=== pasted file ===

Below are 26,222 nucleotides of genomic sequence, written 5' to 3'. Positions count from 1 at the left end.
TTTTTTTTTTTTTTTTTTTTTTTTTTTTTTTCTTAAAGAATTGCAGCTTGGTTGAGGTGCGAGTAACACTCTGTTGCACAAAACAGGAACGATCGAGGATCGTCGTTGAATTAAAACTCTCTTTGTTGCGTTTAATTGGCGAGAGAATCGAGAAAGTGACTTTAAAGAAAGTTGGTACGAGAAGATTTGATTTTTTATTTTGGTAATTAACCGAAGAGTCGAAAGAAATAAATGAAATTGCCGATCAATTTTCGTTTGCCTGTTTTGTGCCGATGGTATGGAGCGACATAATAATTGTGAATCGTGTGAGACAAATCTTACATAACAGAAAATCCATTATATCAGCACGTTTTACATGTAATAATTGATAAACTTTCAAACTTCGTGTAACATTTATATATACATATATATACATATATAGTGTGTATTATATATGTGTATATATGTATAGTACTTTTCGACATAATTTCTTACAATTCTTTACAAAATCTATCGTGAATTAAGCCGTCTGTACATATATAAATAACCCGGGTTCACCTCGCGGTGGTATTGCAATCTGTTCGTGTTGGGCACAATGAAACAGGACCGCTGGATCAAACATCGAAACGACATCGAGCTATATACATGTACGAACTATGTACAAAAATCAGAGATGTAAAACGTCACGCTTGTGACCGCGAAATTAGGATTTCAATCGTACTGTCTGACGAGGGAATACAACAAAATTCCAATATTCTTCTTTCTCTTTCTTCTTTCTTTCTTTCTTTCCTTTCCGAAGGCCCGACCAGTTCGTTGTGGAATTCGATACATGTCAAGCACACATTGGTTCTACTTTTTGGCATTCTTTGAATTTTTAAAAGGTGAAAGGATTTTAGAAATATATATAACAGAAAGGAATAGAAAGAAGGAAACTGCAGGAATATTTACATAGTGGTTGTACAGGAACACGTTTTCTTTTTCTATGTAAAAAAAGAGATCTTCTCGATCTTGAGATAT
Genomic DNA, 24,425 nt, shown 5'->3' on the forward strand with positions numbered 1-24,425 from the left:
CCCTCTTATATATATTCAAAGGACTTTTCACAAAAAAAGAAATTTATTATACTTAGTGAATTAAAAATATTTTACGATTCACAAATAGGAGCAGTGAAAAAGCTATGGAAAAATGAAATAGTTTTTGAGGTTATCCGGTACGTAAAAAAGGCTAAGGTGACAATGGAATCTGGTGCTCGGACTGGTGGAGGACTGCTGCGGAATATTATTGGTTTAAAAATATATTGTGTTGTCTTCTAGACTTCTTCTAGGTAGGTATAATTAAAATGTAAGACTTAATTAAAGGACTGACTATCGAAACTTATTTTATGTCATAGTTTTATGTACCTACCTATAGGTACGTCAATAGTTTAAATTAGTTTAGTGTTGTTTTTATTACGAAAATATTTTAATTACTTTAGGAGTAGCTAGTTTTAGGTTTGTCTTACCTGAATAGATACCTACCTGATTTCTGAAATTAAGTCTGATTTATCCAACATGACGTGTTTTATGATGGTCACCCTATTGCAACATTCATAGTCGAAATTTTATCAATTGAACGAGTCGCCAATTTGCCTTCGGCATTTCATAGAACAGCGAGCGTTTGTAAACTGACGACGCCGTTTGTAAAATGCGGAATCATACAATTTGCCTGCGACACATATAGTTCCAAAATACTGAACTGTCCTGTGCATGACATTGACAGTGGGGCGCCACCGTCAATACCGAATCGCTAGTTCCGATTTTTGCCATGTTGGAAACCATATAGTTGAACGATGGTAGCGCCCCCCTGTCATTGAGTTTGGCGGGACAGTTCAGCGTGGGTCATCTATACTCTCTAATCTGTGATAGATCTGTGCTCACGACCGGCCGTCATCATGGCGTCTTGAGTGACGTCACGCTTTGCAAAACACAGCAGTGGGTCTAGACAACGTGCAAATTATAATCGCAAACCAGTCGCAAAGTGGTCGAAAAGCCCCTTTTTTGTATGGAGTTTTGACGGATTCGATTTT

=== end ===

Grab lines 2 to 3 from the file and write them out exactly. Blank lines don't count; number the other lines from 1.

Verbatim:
TTTTTTTTTTTTTTTTTTTTTTTTTTTTTTTCTTAAAGAATTGCAGCTTGGTTGAGGTGCGAGTAACACTCTGTTGCACAAAACAGGAACGATCGAGGATCGTCGTTGAATTAAAACTCTCTTTGTTGCGTTTAATTGGCGAGAGAATCGAGAAAGTGACTTTAAAGAAAGTTGGTACGAGAAGATTTGATTTTTTATTTTGGTAATTAACCGAAGAGTCGAAAGAAATAAATGAAATTGCCGATCAATTTTCGTTTGCCTGTTTTGTGCCGATGGTATGGAGCGACATAATAATTGTGAATCGTGTGAGACAAATCTTACATAACAGAAAATCCATTATATCAGCACGTTTTACATGTAATAATTGATAAACTTTCAAACTTCGTGTAACATTTATATATACATATATATACATATATAGTGTGTATTATATATGTGTATATATGTATAGTACTTTTCGACATAATTTCTTACAATTCTTTACAAAATCTATCGTGAATTAAGCCGTCTGTACATATATAAATAACCCGGGTTCACCTCGCGGTGGTATTGCAATCTGTTCGTGTTGGGCACAATGAAACAGGACCGCTGGATCAAACATCGAAACGACATCGAGCTATATACATGTACGAACTATGTACAAAAATCAGAGATGTAAAACGTCACGCTTGTGACCGCGAAATTAGGATTTCAATCGTACTGTCTGACGAGGGAATACAACAAAATTCCAATATTCTTCTTTCTCTTTCTTCTTTCTTTCTTTCTTTCCTTTCCGAAGGCCCGACCAGTTCGTTGTGGAATTCGATACATGTCAAGCACACATTGGTTCTACTTTTTGGCATTCTTTGAATTTTTAAAAGGTGAAAGGATTTTAGAAATATATATAACAGAAAGGAATAGAAAGAAGGAAACTGCAGGAATATTTACATAGTGGTTGTACAGGAACACGTTTTCTTTTTCTATGTAAAAAAAGAGATCTTCTCGATCTTGAGATAT
Genomic DNA, 24,425 nt, shown 5'->3' on the forward strand with positions numbered 1-24,425 from the left: